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Debtors and Creditors
Rutgers University, Newark School of Law
Ondersma, Chrystin

DEBTOR & CREDITOR

Problem Set

1.1

Consumer Assets

Security Deposits

Bonds

Property

Loaning money to someone

Judgments you win (ex: if you’re a tort victim)

Tax refunds

Life insurance

Social Security

Uncashed lottery tickets, poker chips in the casino

Down payments on items ordered

Warranties on products

Consumer Debts

House mortgage

Car Loan

Student Loan

Personal loans (pay day loans)

Credit card bills

Alimony

Medical expenses for services already rendered

Unpaid utility bills

Past due taxes

Judgments against you

1.2

House mortgage, car loan and alimony is probably a higher priority to her. We can sue, restructure the agreement to higher or lower the interest and negotiate a new time for her to pay, threaten to report her to credit report company , can reduce the money she owes if she pays more promptly,

Fair Debt Collection Practices Act

Only applies to third party debt collectors that are regularly collecting on behalf of someone else or debt collectors that are collecting on behalf of themselves but use language as if they are collecting on someone else then it applies to them

Third party debt collectors are used so companies don’t have to have reputational consequences associated with debt collection and because it’s cheaper and less effort than trying to collect it yourself

only applies to consumer debt not business debt
has rules for collection process

can’t repeatedly call over and over harassing/abusing debtor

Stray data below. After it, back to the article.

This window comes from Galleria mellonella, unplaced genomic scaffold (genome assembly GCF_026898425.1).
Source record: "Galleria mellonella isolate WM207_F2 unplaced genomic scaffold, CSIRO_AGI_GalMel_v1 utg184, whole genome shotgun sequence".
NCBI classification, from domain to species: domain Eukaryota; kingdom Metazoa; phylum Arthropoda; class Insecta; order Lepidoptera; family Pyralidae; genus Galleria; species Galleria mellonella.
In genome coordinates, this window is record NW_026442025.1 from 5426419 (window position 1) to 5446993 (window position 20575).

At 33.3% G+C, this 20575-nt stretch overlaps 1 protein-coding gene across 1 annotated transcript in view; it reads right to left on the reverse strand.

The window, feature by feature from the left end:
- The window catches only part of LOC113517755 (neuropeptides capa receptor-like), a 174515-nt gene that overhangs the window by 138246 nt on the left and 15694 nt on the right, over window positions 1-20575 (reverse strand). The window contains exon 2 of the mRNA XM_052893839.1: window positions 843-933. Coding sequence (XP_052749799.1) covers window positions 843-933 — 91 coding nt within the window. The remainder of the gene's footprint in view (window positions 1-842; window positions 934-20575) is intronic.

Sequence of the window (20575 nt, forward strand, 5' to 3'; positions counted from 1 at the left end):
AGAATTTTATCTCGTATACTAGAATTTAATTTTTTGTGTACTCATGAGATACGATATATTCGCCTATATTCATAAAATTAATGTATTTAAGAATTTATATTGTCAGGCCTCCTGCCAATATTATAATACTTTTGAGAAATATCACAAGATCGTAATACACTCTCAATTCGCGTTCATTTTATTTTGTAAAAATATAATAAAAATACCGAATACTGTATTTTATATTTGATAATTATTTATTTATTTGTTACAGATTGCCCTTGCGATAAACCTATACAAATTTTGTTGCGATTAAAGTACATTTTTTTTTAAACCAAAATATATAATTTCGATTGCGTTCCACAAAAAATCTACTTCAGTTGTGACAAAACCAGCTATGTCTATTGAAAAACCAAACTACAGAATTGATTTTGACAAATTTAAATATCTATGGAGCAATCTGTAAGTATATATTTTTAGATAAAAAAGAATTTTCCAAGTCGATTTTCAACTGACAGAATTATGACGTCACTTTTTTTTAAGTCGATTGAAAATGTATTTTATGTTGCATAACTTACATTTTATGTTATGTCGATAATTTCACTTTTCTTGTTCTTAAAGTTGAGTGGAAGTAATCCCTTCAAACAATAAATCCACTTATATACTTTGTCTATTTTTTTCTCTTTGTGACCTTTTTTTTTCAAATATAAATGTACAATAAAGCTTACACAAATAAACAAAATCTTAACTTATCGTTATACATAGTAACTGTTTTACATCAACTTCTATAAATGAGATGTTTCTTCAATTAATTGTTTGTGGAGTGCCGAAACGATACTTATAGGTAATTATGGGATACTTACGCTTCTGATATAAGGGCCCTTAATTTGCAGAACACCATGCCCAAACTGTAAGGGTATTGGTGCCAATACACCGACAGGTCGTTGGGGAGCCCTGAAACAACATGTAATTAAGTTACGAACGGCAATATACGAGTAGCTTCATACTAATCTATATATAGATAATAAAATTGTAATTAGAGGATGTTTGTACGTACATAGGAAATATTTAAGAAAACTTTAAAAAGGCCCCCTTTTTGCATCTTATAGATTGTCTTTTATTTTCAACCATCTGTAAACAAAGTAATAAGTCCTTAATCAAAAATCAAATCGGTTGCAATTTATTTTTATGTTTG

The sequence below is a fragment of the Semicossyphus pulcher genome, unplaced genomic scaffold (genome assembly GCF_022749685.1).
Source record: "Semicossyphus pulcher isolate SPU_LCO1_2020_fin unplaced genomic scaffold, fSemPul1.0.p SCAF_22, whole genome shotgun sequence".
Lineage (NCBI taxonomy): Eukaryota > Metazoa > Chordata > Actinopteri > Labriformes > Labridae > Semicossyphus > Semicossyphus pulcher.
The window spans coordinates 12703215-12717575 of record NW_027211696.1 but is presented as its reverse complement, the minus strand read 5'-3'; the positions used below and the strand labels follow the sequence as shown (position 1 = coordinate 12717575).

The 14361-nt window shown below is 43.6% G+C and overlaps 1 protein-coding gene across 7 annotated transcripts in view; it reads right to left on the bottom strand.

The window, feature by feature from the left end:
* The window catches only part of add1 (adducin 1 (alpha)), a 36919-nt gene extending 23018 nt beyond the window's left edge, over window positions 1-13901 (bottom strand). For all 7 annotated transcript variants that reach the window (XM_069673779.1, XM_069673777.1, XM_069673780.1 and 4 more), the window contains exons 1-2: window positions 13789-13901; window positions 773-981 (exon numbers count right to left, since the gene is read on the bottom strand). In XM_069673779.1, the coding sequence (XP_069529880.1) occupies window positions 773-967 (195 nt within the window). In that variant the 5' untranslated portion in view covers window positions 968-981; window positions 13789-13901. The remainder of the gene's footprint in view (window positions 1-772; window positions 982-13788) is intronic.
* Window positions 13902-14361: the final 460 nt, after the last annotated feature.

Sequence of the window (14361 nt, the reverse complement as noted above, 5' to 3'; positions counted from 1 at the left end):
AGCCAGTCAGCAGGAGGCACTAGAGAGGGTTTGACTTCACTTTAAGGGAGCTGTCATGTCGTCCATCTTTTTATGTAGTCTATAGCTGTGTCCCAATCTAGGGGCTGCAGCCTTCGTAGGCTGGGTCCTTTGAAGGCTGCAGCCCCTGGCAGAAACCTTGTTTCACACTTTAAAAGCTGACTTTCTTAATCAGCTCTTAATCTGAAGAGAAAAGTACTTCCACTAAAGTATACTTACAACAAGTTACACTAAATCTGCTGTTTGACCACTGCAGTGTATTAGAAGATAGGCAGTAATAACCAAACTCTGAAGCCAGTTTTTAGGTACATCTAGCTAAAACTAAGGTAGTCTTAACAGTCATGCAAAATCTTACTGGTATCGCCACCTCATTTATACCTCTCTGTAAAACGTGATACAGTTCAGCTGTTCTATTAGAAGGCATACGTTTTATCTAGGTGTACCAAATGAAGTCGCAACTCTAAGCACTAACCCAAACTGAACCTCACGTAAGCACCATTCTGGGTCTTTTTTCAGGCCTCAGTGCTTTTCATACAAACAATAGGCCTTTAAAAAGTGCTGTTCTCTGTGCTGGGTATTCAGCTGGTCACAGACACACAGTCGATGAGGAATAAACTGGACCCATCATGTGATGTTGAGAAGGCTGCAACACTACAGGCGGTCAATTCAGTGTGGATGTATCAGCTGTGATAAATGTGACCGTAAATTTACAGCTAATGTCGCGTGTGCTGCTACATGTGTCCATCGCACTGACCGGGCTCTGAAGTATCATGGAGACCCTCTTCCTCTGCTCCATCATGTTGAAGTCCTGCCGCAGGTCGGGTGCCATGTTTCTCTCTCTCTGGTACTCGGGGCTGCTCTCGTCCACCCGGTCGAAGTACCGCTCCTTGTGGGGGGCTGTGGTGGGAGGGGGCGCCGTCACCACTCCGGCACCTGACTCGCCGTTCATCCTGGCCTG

can’t call really early or really late (sets hours for when you can call)
once you find out debtor has a lawyer, you can no longer contact the debtor to collect
can’t contact the debtor at their place of employment
can’t threaten violence or physical harm
can’t threaten legal action if you have no intention of actually suing
can’t falsely say that you are going to jail if you don’t pay the debt

1.4

step 1: see if the FDCPA even applies to them. Only applies to third party debt collectors, are they collecting their own debt? If so, the FDCPA does not apply- state laws would apply

step 2: what provisions are being violated

threatening arrest , some states outlaw payday loans , post dated checks

1.5

are they third party debt collectors? Yes, FDCPA applies

is this a debt? Definition in act: obligation that arises under a transaction. Yes, they purchased something from the discount retailer0

the fees were not expressly authorized – 808(1)

1.6

Does FDCPA apply? First argue that we are not regularly collecting debt and don’t count as a debt collector under FDCPA. See how often the firm collects debt, may not be “regularly” under FDCPA

Is it a consumer debt? Must be consumer debt for FDCPA to apply. Debt definition under FDCPA includes transactions of property

If FDCPA does apply, — Section 807 (5) The threat to take any action that cannot legally be taken that is not intended to be taken.

Other potential violation- is the amount that was written in the letter correct? Otherwise it is a FDCPA violation.

Solution – go to small claims court and follow thru , then it won’t be a false threat anymore. It would be relatively inexpensive